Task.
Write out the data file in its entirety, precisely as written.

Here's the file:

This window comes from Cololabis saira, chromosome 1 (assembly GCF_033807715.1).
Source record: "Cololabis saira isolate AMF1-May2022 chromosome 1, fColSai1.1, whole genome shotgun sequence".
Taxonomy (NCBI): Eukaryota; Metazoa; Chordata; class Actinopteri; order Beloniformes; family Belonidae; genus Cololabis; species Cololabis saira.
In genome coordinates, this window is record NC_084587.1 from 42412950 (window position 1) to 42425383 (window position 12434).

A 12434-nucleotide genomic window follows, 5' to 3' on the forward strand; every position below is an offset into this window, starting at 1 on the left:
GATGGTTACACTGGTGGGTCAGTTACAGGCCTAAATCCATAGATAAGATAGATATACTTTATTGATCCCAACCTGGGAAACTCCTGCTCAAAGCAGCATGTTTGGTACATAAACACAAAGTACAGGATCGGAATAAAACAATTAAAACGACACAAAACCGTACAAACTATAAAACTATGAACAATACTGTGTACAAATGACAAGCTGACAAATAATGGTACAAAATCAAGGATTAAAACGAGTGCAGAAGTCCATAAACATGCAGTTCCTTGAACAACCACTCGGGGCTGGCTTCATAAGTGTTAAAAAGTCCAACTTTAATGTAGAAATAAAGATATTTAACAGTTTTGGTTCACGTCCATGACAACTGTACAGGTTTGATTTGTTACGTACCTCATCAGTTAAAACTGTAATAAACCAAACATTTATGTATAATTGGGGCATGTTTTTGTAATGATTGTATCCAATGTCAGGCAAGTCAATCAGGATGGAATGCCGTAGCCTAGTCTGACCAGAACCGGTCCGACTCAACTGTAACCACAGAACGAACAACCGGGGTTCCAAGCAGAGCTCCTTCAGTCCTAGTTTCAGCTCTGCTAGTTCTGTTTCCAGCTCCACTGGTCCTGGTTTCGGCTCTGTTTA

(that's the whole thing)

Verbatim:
This window comes from Cololabis saira, chromosome 1 (assembly GCF_033807715.1).
Source record: "Cololabis saira isolate AMF1-May2022 chromosome 1, fColSai1.1, whole genome shotgun sequence".
Taxonomy (NCBI): Eukaryota; Metazoa; Chordata; class Actinopteri; order Beloniformes; family Belonidae; genus Cololabis; species Cololabis saira.
In genome coordinates, this window is record NC_084587.1 from 42412950 (window position 1) to 42425383 (window position 12434).

A 12434-nucleotide genomic window follows, 5' to 3' on the forward strand; every position below is an offset into this window, starting at 1 on the left:
GATGGTTACACTGGTGGGTCAGTTACAGGCCTAAATCCATAGATAAGATAGATATACTTTATTGATCCCAACCTGGGAAACTCCTGCTCAAAGCAGCATGTTTGGTACATAAACACAAAGTACAGGATCGGAATAAAACAATTAAAACGACACAAAACCGTACAAACTATAAAACTATGAACAATACTGTGTACAAATGACAAGCTGACAAATAATGGTACAAAATCAAGGATTAAAACGAGTGCAGAAGTCCATAAACATGCAGTTCCTTGAACAACCACTCGGGGCTGGCTTCATAAGTGTTAAAAAGTCCAACTTTAATGTAGAAATAAAGATATTTAACAGTTTTGGTTCACGTCCATGACAACTGTACAGGTTTGATTTGTTACGTACCTCATCAGTTAAAACTGTAATAAACCAAACATTTATGTATAATTGGGGCATGTTTTTGTAATGATTGTATCCAATGTCAGGCAAGTCAATCAGGATGGAATGCCGTAGCCTAGTCTGACCAGAACCGGTCCGACTCAACTGTAACCACAGAACGAACAACCGGGGTTCCAAGCAGAGCTCCTTCAGTCCTAGTTTCAGCTCTGCTAGTTCTGTTTCCAGCTCCACTGGTCCTGGTTTCGGCTCTGTTTA